Hybrids going solar with PV Prius

kathleen ambre

Recently, excessive energy consumption has evolved into a nationwide concern and has helped generate interest in new solar technologies. Familiar blue metallic solar panels normally reside on the roofs of houses and other buildings, but now—thanks to the family-owned company Solar Electrical Systems—they can be integrated into already environmentally friendly hybrid cars.

A company founded on the success of engineers Greg Johnson and Joel Davidson, who developed the first car powered exclusively by solar energy in 1984, Solar Electric Systems has exceeded expectations. In time the company utilized available technology to accommodate the Photovoltaic (PV) Prius, a car made by Toyota, by installing intricate systems to create a vehicle that runs on a combination of gasoline, electricity and solar power.

The solar module itself, installed over the top of the Hybrid, is fabricated from molded fiberglass to fit the structure and includes 146 four-inch square mono-crystalline cells that absorb and generate energy, while additional insulating and protective layers are bonded to these cells to ensure weather-resistant durability. This complex yet effective solar module is what sets the PV Prius apart from the stock Prius.

This Toyota Prius contains a battery that expends up to 1,300 watts per hour—11,000 watt hours equaling about one gallon of gasoline—and can go a maximum of 8 miles, all on solar power alone. Onlookers might be skeptical of the efficiency of such a vehicle, but this car flaunts a 17 to 29 percent reduction in gasoline consumption daily, not including the standard mileage benfits of driving a hybrid.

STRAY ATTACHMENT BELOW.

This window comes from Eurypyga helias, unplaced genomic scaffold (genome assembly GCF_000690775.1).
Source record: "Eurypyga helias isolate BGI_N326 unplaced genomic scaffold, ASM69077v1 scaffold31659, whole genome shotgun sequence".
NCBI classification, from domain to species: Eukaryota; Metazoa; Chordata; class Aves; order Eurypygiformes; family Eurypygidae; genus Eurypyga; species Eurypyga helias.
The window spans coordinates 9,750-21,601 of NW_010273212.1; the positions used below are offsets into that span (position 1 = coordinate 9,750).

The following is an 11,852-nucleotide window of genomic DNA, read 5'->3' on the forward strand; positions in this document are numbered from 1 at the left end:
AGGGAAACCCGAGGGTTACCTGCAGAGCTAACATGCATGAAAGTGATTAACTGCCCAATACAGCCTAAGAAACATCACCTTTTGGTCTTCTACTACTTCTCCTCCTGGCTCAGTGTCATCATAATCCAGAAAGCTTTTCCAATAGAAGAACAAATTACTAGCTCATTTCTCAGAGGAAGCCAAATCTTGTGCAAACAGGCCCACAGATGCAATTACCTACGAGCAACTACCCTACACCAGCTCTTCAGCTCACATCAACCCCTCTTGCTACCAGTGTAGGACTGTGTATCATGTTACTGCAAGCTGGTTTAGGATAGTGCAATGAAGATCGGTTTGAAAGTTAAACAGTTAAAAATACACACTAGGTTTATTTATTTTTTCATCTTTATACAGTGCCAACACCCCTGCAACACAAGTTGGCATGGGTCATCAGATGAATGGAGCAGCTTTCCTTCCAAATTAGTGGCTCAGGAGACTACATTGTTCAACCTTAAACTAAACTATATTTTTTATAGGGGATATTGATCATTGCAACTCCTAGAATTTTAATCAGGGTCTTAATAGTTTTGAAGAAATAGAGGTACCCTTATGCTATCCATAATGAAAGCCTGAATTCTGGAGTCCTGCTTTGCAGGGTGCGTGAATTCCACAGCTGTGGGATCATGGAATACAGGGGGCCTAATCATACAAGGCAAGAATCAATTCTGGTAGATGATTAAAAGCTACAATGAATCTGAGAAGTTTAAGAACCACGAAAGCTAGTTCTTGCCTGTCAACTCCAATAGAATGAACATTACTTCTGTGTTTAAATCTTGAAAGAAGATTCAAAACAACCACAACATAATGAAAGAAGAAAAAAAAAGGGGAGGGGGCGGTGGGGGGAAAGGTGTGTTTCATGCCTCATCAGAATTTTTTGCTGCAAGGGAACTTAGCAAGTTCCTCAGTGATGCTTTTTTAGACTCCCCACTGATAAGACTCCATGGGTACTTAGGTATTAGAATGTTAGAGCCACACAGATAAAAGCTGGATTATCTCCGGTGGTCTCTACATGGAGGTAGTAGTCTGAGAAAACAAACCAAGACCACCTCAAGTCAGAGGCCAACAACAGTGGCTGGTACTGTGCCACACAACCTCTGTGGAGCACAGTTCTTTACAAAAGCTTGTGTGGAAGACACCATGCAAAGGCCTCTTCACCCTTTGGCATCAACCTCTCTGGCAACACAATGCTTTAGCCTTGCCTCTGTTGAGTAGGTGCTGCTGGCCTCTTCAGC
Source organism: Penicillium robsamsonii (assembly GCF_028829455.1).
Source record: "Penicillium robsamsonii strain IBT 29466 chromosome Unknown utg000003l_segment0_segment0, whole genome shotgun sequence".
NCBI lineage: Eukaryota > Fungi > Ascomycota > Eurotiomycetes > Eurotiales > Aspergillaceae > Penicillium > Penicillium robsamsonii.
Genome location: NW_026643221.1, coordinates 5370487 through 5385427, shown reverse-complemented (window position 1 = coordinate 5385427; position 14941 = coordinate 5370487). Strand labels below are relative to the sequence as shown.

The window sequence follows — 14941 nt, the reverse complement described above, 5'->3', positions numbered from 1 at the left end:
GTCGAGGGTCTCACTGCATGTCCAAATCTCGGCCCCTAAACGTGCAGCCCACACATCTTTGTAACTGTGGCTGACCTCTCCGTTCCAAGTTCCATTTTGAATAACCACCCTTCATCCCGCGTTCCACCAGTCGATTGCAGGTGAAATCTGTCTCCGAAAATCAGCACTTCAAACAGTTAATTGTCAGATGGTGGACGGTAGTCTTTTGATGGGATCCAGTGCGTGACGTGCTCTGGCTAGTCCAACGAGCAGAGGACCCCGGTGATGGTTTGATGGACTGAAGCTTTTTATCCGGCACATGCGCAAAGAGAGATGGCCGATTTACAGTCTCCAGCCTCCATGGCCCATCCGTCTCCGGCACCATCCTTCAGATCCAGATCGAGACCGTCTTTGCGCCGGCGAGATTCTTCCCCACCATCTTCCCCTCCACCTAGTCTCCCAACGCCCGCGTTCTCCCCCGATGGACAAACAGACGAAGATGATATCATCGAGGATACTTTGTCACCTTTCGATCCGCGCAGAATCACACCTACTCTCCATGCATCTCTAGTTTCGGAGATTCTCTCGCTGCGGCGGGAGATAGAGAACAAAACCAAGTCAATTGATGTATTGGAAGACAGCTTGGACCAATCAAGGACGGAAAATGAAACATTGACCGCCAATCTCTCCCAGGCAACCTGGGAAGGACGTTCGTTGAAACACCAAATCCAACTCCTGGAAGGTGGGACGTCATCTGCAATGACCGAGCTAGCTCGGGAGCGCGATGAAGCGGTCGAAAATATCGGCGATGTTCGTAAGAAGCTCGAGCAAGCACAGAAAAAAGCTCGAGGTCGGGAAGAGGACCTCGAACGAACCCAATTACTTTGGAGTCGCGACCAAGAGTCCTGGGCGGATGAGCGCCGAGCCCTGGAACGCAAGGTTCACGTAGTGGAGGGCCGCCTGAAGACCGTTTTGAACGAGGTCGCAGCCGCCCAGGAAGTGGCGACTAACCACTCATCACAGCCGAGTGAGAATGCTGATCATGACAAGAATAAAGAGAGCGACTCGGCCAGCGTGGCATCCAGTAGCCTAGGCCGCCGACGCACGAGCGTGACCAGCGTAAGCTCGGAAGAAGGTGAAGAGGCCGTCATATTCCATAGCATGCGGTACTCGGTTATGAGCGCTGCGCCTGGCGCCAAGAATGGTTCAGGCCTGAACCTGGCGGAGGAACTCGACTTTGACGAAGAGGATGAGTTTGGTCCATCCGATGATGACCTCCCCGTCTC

Saving the driver around 530 gallons of gasoline over its service life compared to the conventional Prius, a PV Prius purchase is a cost-effective way to contribute to the environment. “It’s definitely a worthy investment,” said the company’s sales and marketing coordinator Billy Bautista, “And for those that need a higher purpose to serve, it takes us closer to being green and leaving less of a carbon footprint.”

Solar technology provides clean renewable energy and cuts down on harmful car emissions while the integrated system ensures an even greater economic value. “The main difference is that the photovoltaic system on this car is rechargeable, replenish-able, and sustainable by sunlight. Gas burns, costs too much money, and is quickly dissipating,” said Bautista when comparing the two.
Due to the system’s cost effective and pro-environment benefits, sales for this California-based company have increased radically over the years. “The demand for our kits have skyrocketed from a dozen inquiries a week to over a hundred in a month, not counting the inquiries we get from foreign countries who have been driving hybrids and smart cars years ahead of us,” said Bautista.

Solar Electric Vehicles has also attracted customers from locations like Minneapolis, despite the city’s long sun-deprived winters. “Obviously location makes a difference as far as the absolute function of a solar kit. The photovoltaic kits we offer were built around an environment like California or Florida,” said Bautista, “But having them in Minnesota isn’t impossible and definitely feasible.”